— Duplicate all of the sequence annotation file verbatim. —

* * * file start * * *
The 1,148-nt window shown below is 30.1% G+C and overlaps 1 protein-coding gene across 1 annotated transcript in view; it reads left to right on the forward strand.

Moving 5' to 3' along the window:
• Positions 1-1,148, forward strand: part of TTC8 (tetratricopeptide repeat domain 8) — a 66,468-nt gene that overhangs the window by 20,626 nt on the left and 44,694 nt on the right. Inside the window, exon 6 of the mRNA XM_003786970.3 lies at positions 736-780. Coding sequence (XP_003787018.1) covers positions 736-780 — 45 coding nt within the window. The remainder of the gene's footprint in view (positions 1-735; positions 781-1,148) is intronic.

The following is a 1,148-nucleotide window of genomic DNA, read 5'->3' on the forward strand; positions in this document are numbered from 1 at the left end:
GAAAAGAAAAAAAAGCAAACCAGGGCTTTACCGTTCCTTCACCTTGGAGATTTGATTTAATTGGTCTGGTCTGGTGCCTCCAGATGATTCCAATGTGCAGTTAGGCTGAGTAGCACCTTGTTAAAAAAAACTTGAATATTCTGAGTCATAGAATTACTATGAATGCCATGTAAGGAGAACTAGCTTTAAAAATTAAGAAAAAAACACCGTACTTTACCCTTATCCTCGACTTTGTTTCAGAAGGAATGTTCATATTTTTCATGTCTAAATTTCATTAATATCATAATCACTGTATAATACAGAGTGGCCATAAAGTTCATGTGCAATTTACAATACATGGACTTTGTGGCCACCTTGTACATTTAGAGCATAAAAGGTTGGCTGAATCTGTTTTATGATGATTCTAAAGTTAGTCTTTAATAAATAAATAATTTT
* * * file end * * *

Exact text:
The 1,148-nt window shown below is 30.1% G+C and overlaps 1 protein-coding gene across 1 annotated transcript in view; it reads left to right on the forward strand.

Moving 5' to 3' along the window:
• Positions 1-1,148, forward strand: part of TTC8 (tetratricopeptide repeat domain 8) — a 66,468-nt gene that overhangs the window by 20,626 nt on the left and 44,694 nt on the right. Inside the window, exon 6 of the mRNA XM_003786970.3 lies at positions 736-780. Coding sequence (XP_003787018.1) covers positions 736-780 — 45 coding nt within the window. The remainder of the gene's footprint in view (positions 1-735; positions 781-1,148) is intronic.

The following is a 1,148-nucleotide window of genomic DNA, read 5'->3' on the forward strand; positions in this document are numbered from 1 at the left end:
GAAAAGAAAAAAAAGCAAACCAGGGCTTTACCGTTCCTTCACCTTGGAGATTTGATTTAATTGGTCTGGTCTGGTGCCTCCAGATGATTCCAATGTGCAGTTAGGCTGAGTAGCACCTTGTTAAAAAAAACTTGAATATTCTGAGTCATAGAATTACTATGAATGCCATGTAAGGAGAACTAGCTTTAAAAATTAAGAAAAAAACACCGTACTTTACCCTTATCCTCGACTTTGTTTCAGAAGGAATGTTCATATTTTTCATGTCTAAATTTCATTAATATCATAATCACTGTATAATACAGAGTGGCCATAAAGTTCATGTGCAATTTACAATACATGGACTTTGTGGCCACCTTGTACATTTAGAGCATAAAAGGTTGGCTGAATCTGTTTTATGATGATTCTAAAGTTAGTCTTTAATAAATAAATAATTTT